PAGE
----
The year 1976 marked the end of George Harrison’s recording contract with EMI (Parlophone). It was first negotiated for the Beatles as a group by Brian Epstein in 1962 and renewed in 1967 with additional rights as solo artists.
Over a span of 14 years, thirteen original Beatle albums, ten compilations and six solo albums were released. George looked forward to a change with such anticipation that in 1974 he created his own label. Although it would be two years before his contractual obligations were fulfilled, Dark Horse Records was ready for George’s arrival.
The Dark Horse label was distributed initially by Herb Alpert and Jerry Moss’s A&M Records, situated on the old Charlie Chaplin studios on La Brea Avenue in Hollywood. In October 1974, I was there to welcome George to his new office. We shared the ground floor of a two-storey bungalow with Lou Adler’s Ode Records. Having worked at A&M for the previous two years I knew how much prestige George would bring to any record company. Not only had he been in the Beatles, but George’s 1971 album, All Things Must Pass, was the first number one solo album after the break-up of the band; the Concert for Bangladesh and Living In The Material World were still fresh in our minds and George was held in high esteem by us all.
George spent a good deal of time at the Dark Horse office while recording his own album, Extra Texture, in A&M studios. Over two years, eight albums were released by artists on his label. Ravi Shankar, the band Attitudes (with friend Jim Keltner), the duo Splinter from South Shields (produced by George), R&B vocal group The Stairsteps, ex-Joe Cocker guitarist Henry McCullough and a California band named Jiva made up the Dark Horse roster.
By the time George came to release Thirty Three & 1/3 — his first album for the label, Dark Horse had moved to Warner Bros. in Burbank. Mo Ostin had stepped in to sign George for what would be the remainder of his solo music career, as well as two albums with The Traveling Wilburys. George enjoyed the Warner family, even recruiting Warner Bros. staff for the video of ‘This Song’ from Thirty Three & 1/3 and he remained close friends with Mo Ostin for the rest of his life.
George recorded six Dark Horse albums from 1976 to 1992. They contained songs written while he was in the Beatles (‘See Yourself’ and ‘Not Guilty’) right up to ‘Cheer Down,’ written at the request of Dick Donner, the director of Lethal Weapon 2. Some of George’s songs were featured in movies made by his company Handmade Films, including, ‘Shanghai Surprise’ from the much talked about but little seen Sean Penn and Madonna movie and ‘Dream Away’ from Terry Gilliam’s Time Bandits.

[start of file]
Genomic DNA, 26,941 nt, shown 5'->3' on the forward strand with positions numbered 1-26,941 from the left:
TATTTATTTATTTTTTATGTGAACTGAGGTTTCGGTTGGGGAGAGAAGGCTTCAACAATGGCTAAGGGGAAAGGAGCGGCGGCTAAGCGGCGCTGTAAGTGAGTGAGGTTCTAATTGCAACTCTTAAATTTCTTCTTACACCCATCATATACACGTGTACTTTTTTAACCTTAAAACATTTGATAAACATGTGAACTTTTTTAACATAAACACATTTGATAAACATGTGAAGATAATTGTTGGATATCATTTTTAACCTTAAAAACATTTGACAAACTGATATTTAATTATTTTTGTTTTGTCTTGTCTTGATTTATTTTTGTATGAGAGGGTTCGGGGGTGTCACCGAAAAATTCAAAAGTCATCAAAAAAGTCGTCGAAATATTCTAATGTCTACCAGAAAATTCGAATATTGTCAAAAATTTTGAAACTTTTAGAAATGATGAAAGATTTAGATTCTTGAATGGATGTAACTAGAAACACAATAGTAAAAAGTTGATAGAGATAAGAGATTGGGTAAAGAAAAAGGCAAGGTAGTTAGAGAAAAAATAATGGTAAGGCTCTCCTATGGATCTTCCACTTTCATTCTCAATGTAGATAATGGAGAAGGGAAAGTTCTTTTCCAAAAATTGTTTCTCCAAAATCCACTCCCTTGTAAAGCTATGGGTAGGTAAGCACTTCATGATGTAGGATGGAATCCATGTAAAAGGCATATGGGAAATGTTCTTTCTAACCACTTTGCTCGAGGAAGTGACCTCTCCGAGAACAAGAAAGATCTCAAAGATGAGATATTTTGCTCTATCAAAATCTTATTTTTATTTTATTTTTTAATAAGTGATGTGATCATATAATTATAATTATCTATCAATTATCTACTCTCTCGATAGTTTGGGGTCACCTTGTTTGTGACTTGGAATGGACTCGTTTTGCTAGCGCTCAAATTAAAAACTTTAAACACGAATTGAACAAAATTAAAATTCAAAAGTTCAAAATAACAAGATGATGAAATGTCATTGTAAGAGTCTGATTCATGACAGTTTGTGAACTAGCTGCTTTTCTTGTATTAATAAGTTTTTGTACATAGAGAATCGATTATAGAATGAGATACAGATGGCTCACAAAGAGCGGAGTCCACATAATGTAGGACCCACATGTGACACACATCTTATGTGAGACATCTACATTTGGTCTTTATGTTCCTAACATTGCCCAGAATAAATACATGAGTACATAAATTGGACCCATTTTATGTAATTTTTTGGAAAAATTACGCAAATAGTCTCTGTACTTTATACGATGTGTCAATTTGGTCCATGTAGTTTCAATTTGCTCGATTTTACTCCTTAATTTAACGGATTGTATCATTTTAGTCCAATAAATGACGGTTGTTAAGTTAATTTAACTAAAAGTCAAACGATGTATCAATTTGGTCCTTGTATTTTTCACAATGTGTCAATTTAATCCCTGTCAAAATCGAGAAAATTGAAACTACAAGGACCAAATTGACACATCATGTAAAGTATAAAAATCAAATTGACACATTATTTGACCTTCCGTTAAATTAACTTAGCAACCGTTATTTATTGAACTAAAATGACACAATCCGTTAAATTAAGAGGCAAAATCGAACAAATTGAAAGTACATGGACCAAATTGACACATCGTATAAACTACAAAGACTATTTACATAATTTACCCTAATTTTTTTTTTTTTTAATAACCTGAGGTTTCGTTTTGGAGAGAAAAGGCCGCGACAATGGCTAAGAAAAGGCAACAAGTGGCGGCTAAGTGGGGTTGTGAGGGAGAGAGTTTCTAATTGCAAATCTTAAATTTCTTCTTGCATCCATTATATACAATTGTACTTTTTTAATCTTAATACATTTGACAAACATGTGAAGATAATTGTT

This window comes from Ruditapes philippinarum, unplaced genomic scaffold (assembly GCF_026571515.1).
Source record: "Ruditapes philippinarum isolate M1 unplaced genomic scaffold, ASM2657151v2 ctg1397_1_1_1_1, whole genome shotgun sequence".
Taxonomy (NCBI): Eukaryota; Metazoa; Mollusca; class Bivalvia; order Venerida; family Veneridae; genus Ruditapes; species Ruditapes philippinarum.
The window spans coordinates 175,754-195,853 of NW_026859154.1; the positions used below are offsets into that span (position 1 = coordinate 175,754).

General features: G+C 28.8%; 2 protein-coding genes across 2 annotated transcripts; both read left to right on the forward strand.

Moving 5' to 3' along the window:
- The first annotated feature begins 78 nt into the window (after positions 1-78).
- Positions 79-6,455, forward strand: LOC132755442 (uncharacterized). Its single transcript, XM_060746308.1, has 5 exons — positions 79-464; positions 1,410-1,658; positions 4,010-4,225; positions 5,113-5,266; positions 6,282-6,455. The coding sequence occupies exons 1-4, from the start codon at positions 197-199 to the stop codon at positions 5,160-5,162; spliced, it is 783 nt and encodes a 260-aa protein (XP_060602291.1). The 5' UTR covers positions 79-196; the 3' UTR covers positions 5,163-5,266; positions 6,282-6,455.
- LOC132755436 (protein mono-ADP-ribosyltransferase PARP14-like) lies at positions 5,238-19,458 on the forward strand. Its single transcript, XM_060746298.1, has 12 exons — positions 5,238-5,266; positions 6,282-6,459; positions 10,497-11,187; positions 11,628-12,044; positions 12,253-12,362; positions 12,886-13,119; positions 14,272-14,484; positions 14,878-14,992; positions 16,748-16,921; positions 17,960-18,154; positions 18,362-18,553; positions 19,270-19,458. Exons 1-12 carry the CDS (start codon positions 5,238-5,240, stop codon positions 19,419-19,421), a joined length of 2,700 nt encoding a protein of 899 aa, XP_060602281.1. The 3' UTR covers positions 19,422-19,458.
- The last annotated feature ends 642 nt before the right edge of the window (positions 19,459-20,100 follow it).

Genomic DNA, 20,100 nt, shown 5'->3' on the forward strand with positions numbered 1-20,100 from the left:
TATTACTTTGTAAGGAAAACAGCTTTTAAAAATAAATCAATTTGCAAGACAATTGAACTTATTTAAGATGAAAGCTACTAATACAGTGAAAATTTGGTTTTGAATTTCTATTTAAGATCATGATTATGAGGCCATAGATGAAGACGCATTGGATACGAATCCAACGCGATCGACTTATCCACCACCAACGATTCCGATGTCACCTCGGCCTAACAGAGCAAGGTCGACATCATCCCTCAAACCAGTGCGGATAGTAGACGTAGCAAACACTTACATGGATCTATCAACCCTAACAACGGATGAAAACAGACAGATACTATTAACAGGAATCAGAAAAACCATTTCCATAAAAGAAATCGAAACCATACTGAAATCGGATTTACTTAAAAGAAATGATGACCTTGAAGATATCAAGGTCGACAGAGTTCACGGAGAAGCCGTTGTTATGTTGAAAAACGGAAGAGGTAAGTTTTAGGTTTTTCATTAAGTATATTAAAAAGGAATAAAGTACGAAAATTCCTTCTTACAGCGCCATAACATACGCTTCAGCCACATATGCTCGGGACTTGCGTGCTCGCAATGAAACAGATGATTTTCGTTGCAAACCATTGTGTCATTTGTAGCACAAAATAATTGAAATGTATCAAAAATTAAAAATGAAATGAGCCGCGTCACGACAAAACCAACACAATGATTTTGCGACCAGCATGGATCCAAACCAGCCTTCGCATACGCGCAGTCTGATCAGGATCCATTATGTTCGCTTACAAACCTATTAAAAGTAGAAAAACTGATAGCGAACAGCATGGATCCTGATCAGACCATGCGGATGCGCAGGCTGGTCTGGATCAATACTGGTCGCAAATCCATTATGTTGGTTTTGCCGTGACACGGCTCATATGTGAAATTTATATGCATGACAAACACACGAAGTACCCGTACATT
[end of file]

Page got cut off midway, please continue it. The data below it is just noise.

Listening to the albums in chronological order, George’s evolution as a songwriter, guitarist and seeker are obvious. ‘Mystical One’ and ‘Your Love is Forever’ are my favourite ballads; the type of love song Eric Clapton describes as spiritual love songs. In fact, George wrote ‘Mystical One’ with Eric (‘shimmering slowhand’) in mind. ‘Devil’s Radio’ was his comment on gossip and ‘Life Itself,’ ‘Circles’ and ‘Dear One’ clear expressions of his spirituality. He wrote for himself as well as others but without premeditation for commercial success.
Some of these albums received more acclaim than others. The reward was in the creation of his songs as well as the companionship of other musicians during the recording sessions. All George’s creativity, attention and unexpressed emotion went into his music. Once an album was delivered, the least enjoyable part for him (promotion and press) would commence. Sometimes he cooperated wholeheartedly, sometimes not. Whatever the outcome, he did not wait around for approval before beginning the writing process over again.
The Dark Horse has come full circle now— back with EMI/Parlophone since 2002— and the seven-headed horse still spins George’s name and music according to his own plan. George chose this symbol to be at the forefront of his musical legacy— a legacy now firmly imprinted in this material world and the spiritual sky beyond.